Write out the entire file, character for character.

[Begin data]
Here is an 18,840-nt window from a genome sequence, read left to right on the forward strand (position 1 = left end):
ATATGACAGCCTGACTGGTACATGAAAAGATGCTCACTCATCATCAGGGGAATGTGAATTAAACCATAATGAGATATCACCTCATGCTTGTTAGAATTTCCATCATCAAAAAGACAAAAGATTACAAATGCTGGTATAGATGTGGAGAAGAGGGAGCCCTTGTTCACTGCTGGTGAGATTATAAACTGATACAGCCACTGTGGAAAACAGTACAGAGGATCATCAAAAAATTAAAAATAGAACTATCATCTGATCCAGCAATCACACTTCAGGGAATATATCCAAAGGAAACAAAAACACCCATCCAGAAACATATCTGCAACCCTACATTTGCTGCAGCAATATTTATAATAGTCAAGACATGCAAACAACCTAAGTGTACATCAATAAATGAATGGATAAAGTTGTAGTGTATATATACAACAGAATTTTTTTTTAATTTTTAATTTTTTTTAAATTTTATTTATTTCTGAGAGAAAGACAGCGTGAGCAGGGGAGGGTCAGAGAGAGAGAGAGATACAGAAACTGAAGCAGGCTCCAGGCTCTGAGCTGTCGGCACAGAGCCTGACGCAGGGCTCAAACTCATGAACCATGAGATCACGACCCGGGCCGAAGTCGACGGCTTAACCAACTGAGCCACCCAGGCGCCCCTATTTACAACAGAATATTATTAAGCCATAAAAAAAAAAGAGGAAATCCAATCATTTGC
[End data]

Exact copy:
Here is an 18,840-nt window from a genome sequence, read left to right on the forward strand (position 1 = left end):
ATATGACAGCCTGACTGGTACATGAAAAGATGCTCACTCATCATCAGGGGAATGTGAATTAAACCATAATGAGATATCACCTCATGCTTGTTAGAATTTCCATCATCAAAAAGACAAAAGATTACAAATGCTGGTATAGATGTGGAGAAGAGGGAGCCCTTGTTCACTGCTGGTGAGATTATAAACTGATACAGCCACTGTGGAAAACAGTACAGAGGATCATCAAAAAATTAAAAATAGAACTATCATCTGATCCAGCAATCACACTTCAGGGAATATATCCAAAGGAAACAAAAACACCCATCCAGAAACATATCTGCAACCCTACATTTGCTGCAGCAATATTTATAATAGTCAAGACATGCAAACAACCTAAGTGTACATCAATAAATGAATGGATAAAGTTGTAGTGTATATATACAACAGAATTTTTTTTTAATTTTTAATTTTTTTTAAATTTTATTTATTTCTGAGAGAAAGACAGCGTGAGCAGGGGAGGGTCAGAGAGAGAGAGAGATACAGAAACTGAAGCAGGCTCCAGGCTCTGAGCTGTCGGCACAGAGCCTGACGCAGGGCTCAAACTCATGAACCATGAGATCACGACCCGGGCCGAAGTCGACGGCTTAACCAACTGAGCCACCCAGGCGCCCCTATTTACAACAGAATATTATTAAGCCATAAAAAAAAAAGAGGAAATCCAATCATTTGC